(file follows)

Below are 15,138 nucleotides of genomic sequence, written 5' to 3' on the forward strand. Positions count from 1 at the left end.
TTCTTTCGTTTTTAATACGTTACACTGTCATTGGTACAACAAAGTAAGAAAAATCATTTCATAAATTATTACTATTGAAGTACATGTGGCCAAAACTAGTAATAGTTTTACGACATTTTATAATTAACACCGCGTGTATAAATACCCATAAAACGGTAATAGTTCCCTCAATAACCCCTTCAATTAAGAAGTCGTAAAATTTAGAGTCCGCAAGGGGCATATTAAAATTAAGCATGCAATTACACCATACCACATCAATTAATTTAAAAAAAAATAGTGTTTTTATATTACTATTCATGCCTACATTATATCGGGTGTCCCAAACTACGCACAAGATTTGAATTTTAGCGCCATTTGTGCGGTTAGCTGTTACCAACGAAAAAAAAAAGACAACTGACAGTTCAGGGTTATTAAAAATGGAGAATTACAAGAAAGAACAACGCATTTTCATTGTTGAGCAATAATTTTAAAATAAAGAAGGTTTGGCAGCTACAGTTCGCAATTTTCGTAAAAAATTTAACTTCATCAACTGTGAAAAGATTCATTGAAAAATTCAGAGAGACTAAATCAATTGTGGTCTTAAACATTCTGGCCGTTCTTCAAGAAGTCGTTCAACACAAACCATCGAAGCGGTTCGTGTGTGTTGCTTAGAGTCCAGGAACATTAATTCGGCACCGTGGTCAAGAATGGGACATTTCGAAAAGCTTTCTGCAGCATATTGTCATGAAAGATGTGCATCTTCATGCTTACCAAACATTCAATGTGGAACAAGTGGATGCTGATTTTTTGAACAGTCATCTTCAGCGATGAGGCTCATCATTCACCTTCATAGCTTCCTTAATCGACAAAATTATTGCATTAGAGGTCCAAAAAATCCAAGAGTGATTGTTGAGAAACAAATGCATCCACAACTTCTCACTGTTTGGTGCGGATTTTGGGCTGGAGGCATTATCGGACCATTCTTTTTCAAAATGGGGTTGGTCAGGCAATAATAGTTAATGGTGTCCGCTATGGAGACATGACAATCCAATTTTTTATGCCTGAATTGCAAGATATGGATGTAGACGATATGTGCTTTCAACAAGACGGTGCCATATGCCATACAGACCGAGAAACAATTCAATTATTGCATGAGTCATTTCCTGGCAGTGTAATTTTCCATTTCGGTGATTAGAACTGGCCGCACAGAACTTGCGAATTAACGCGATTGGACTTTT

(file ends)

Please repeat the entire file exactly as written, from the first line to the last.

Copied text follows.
Below are 15,138 nucleotides of genomic sequence, written 5' to 3' on the forward strand. Positions count from 1 at the left end.
TTCTTTCGTTTTTAATACGTTACACTGTCATTGGTACAACAAAGTAAGAAAAATCATTTCATAAATTATTACTATTGAAGTACATGTGGCCAAAACTAGTAATAGTTTTACGACATTTTATAATTAACACCGCGTGTATAAATACCCATAAAACGGTAATAGTTCCCTCAATAACCCCTTCAATTAAGAAGTCGTAAAATTTAGAGTCCGCAAGGGGCATATTAAAATTAAGCATGCAATTACACCATACCACATCAATTAATTTAAAAAAAAATAGTGTTTTTATATTACTATTCATGCCTACATTATATCGGGTGTCCCAAACTACGCACAAGATTTGAATTTTAGCGCCATTTGTGCGGTTAGCTGTTACCAACGAAAAAAAAAAGACAACTGACAGTTCAGGGTTATTAAAAATGGAGAATTACAAGAAAGAACAACGCATTTTCATTGTTGAGCAATAATTTTAAAATAAAGAAGGTTTGGCAGCTACAGTTCGCAATTTTCGTAAAAAATTTAACTTCATCAACTGTGAAAAGATTCATTGAAAAATTCAGAGAGACTAAATCAATTGTGGTCTTAAACATTCTGGCCGTTCTTCAAGAAGTCGTTCAACACAAACCATCGAAGCGGTTCGTGTGTGTTGCTTAGAGTCCAGGAACATTAATTCGGCACCGTGGTCAAGAATGGGACATTTCGAAAAGCTTTCTGCAGCATATTGTCATGAAAGATGTGCATCTTCATGCTTACCAAACATTCAATGTGGAACAAGTGGATGCTGATTTTTTGAACAGTCATCTTCAGCGATGAGGCTCATCATTCACCTTCATAGCTTCCTTAATCGACAAAATTATTGCATTAGAGGTCCAAAAAATCCAAGAGTGATTGTTGAGAAACAAATGCATCCACAACTTCTCACTGTTTGGTGCGGATTTTGGGCTGGAGGCATTATCGGACCATTCTTTTTCAAAATGGGGTTGGTCAGGCAATAATAGTTAATGGTGTCCGCTATGGAGACATGACAATCCAATTTTTTATGCCTGAATTGCAAGATATGGATGTAGACGATATGTGCTTTCAACAAGACGGTGCCATATGCCATACAGACCGAGAAACAATTCAATTATTGCATGAGTCATTTCCTGGCAGTGTAATTTTCCATTTCGGTGATTAGAACTGGCCGCACAGAACTTGCGAATTAACGCGATTGGACTTTT